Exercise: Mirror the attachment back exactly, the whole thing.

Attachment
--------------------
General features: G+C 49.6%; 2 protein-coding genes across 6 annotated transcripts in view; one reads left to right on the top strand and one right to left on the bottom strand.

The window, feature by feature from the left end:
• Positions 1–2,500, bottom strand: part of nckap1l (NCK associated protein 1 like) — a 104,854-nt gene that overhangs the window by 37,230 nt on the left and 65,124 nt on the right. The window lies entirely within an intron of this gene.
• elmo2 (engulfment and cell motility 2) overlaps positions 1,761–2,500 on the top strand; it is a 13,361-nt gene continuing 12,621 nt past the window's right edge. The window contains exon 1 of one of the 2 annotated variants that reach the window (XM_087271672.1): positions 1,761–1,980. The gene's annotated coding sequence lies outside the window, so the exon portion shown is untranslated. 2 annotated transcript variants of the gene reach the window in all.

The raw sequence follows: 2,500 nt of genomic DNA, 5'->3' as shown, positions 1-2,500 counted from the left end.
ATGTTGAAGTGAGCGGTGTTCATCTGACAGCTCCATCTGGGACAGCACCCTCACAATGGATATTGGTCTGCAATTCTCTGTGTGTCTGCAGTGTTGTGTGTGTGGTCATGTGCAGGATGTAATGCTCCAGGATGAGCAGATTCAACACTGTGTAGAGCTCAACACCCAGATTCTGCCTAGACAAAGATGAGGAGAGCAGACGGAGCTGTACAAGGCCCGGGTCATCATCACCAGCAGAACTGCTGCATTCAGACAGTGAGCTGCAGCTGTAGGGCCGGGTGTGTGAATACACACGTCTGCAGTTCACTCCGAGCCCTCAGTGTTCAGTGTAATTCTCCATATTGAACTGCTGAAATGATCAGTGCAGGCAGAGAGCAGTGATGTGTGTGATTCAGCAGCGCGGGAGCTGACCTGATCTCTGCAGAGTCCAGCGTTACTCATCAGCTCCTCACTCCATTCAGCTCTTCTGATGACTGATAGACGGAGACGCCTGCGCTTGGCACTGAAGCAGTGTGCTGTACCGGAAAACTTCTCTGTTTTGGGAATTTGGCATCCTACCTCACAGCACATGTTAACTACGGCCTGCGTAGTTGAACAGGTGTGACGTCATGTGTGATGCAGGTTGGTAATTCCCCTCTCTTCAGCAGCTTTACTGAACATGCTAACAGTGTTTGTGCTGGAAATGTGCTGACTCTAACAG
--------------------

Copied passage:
General features: G+C 49.6%; 2 protein-coding genes across 6 annotated transcripts in view; one reads left to right on the top strand and one right to left on the bottom strand.

The window, feature by feature from the left end:
• Positions 1–2,500, bottom strand: part of nckap1l (NCK associated protein 1 like) — a 104,854-nt gene that overhangs the window by 37,230 nt on the left and 65,124 nt on the right. The window lies entirely within an intron of this gene.
• elmo2 (engulfment and cell motility 2) overlaps positions 1,761–2,500 on the top strand; it is a 13,361-nt gene continuing 12,621 nt past the window's right edge. The window contains exon 1 of one of the 2 annotated variants that reach the window (XM_087271672.1): positions 1,761–1,980. The gene's annotated coding sequence lies outside the window, so the exon portion shown is untranslated. 2 annotated transcript variants of the gene reach the window in all.

The raw sequence follows: 2,500 nt of genomic DNA, 5'->3' as shown, positions 1-2,500 counted from the left end.
ATGTTGAAGTGAGCGGTGTTCATCTGACAGCTCCATCTGGGACAGCACCCTCACAATGGATATTGGTCTGCAATTCTCTGTGTGTCTGCAGTGTTGTGTGTGTGGTCATGTGCAGGATGTAATGCTCCAGGATGAGCAGATTCAACACTGTGTAGAGCTCAACACCCAGATTCTGCCTAGACAAAGATGAGGAGAGCAGACGGAGCTGTACAAGGCCCGGGTCATCATCACCAGCAGAACTGCTGCATTCAGACAGTGAGCTGCAGCTGTAGGGCCGGGTGTGTGAATACACACGTCTGCAGTTCACTCCGAGCCCTCAGTGTTCAGTGTAATTCTCCATATTGAACTGCTGAAATGATCAGTGCAGGCAGAGAGCAGTGATGTGTGTGATTCAGCAGCGCGGGAGCTGACCTGATCTCTGCAGAGTCCAGCGTTACTCATCAGCTCCTCACTCCATTCAGCTCTTCTGATGACTGATAGACGGAGACGCCTGCGCTTGGCACTGAAGCAGTGTGCTGTACCGGAAAACTTCTCTGTTTTGGGAATTTGGCATCCTACCTCACAGCACATGTTAACTACGGCCTGCGTAGTTGAACAGGTGTGACGTCATGTGTGATGCAGGTTGGTAATTCCCCTCTCTTCAGCAGCTTTACTGAACATGCTAACAGTGTTTGTGCTGGAAATGTGCTGACTCTAACAG